I only wish this work for others could give you more personal satisfaction. It is well enough to work unselfishly for high ideals, but still, as we live in this world, it would be gratifying, at least to others, to see the workers get their due.

Here in Norway we are too apt to think of Noel-Baker only as Nansen's assistant and friend. But this part of his life is only one of many chapters. From the time the letter I have quoted was written and up to the present, more than three decades have passed, years which for Noel-Baker have been filled with unflagging work for disarmament.

Although Noel-Baker spent a comparatively short time as an official of the League of Nations, he continued actively in the work of the League, first as Sir Robert Cecil's personal adviser at the meetings of the Council and in the Assembly, later in disarmament work as adviser to Arthur Henderson, and finally in the Disarmament Commission from 1931 to 1933. He also followed the work of the League of Nations in other fields.

He has recorded his experiences and his personal views on the major questions under discussion at that time, in his books The Geneva Protocol (1925), Disarmament (1926), The Coolidge Conference (1927), and The Private Manufacture of Armaments (1936).

Which of us today remembers the Geneva Protocol2 and the discussions it aroused? Then, as now, it was the fear of handing over any part of one's national sovereignty, as well as the misgivings of the experts, that killed the Protocol. The situation at that time was such that the Protocol might have laid the basis for arbitration and confidence, which in turn would have facilitated disarmament. As Noel-Baker himself writes: «Our generation must get rid of the militarization of the world, and above all of Europe, which the preceding generation thrust upon it. It is a deep-rooted and malignant disease for which palliatives do not suffice, and of which civilized society may die if it be not ended.»3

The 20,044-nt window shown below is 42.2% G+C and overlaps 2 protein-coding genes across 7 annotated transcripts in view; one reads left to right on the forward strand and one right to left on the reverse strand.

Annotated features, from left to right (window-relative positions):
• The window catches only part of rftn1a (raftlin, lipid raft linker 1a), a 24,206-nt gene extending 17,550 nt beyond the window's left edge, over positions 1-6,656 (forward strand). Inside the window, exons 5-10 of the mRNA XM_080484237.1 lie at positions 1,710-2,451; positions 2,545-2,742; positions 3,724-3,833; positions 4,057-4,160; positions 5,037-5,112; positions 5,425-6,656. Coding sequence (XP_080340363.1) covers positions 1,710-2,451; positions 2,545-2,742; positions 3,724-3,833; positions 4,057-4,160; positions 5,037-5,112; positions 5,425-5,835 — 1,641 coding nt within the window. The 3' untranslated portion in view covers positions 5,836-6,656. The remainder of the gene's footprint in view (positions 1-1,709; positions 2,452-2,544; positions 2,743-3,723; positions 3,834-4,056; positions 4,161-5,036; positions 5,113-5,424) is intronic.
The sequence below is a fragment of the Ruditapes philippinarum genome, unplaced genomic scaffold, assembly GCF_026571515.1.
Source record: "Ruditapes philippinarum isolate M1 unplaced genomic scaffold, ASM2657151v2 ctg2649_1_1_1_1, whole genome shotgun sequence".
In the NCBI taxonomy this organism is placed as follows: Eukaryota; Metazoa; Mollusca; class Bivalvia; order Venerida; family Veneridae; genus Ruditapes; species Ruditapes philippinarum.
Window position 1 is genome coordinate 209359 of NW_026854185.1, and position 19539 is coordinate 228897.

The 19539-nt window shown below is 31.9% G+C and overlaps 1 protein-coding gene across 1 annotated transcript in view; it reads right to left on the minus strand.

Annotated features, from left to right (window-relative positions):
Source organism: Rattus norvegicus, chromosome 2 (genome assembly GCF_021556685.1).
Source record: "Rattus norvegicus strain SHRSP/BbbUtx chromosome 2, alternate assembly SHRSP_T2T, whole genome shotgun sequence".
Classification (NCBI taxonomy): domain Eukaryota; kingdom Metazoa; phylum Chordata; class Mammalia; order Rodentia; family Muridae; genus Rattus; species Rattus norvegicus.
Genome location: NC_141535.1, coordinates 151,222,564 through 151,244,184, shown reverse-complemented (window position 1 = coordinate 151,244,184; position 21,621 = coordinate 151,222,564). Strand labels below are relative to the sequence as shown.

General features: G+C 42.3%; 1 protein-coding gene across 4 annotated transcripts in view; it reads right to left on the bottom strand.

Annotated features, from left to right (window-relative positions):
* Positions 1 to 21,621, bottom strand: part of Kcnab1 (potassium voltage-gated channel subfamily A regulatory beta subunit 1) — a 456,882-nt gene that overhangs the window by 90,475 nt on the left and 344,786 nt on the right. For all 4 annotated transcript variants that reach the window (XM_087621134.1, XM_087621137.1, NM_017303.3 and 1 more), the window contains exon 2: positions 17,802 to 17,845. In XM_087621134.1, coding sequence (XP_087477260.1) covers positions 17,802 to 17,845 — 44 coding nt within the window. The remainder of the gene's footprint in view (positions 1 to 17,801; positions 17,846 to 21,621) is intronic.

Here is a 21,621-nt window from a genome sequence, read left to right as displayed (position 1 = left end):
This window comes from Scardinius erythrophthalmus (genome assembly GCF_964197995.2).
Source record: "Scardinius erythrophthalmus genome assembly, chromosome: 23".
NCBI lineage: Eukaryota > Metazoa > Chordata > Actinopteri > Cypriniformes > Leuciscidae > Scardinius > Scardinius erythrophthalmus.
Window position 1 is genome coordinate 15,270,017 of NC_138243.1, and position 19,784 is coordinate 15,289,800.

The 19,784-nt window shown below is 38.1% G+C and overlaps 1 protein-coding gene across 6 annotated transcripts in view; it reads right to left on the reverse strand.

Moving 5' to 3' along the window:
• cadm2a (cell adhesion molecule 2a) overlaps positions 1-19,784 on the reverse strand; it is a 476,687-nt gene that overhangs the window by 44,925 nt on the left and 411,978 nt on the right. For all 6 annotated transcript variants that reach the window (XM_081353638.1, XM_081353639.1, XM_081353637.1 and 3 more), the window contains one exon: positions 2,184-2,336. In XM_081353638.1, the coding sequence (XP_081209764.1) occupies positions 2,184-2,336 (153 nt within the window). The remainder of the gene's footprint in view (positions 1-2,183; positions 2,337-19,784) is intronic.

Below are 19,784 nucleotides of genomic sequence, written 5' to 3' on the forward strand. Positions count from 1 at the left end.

But the Protocol, which was truly a step in the right direction, was quietly shelved and left to molder with other documents, for, then as now, Noel-Baker's words applied: «Those who believe that international institutions can be made and have been made to work, want now to go forward. Those who doubt it, hesitate.»4 It was the latter who triumphed on this occasion.

In his book Disarmament, Noel-Baker discusses all the aspects of the question and expresses the view that international disarmament lies within the bounds of possibility. Being the realist that he is, however, he devotes considerable space to the difficulties which disarmament will encounter, chief among them being the acceptance of reciprocal control. He says: «It will no doubt be thought by many that such a scheme will never, in fact, be generally accepted, because it would involve a sacrifice of military liberty to which no Government in present-day conditions, can be expected to agree.»5

To those who hold this opinion he replies: «And are there not new overriding interests, which, for all Governments, now that a great new international policy is by their common consent to be adopted, should come before the old shibboleths of freedom and secrecy in military preparation-shibboleths which, so far, be it noted, have failed to bring us security from war?»6

In his book The Private Manufacture of Armaments, Noel-Baker has collected a wealth of material to reveal the role this industry has played. At that time a great many people believed that private ownership of the armaments industry was a material factor in provoking rearmament. They maintained that, once private ownership could be abolished and the armaments industry run by the state, one of the most important reasons for the armaments race would be removed. Developments have shown that the situation has hardly improved with the state as owner. But Noel-Baker's book points out that the reason the private armaments industry played as important a role as it did, was that it worked hand in glove with the government of the country. Then, as now, it was the policy of the state that proved decisive.

All that Noel-Baker has written reflects his tremendous depth of knowledge, and the soundness, shrewdness, and eminent common sense of his views give his books a value far beyond the age in which they were written.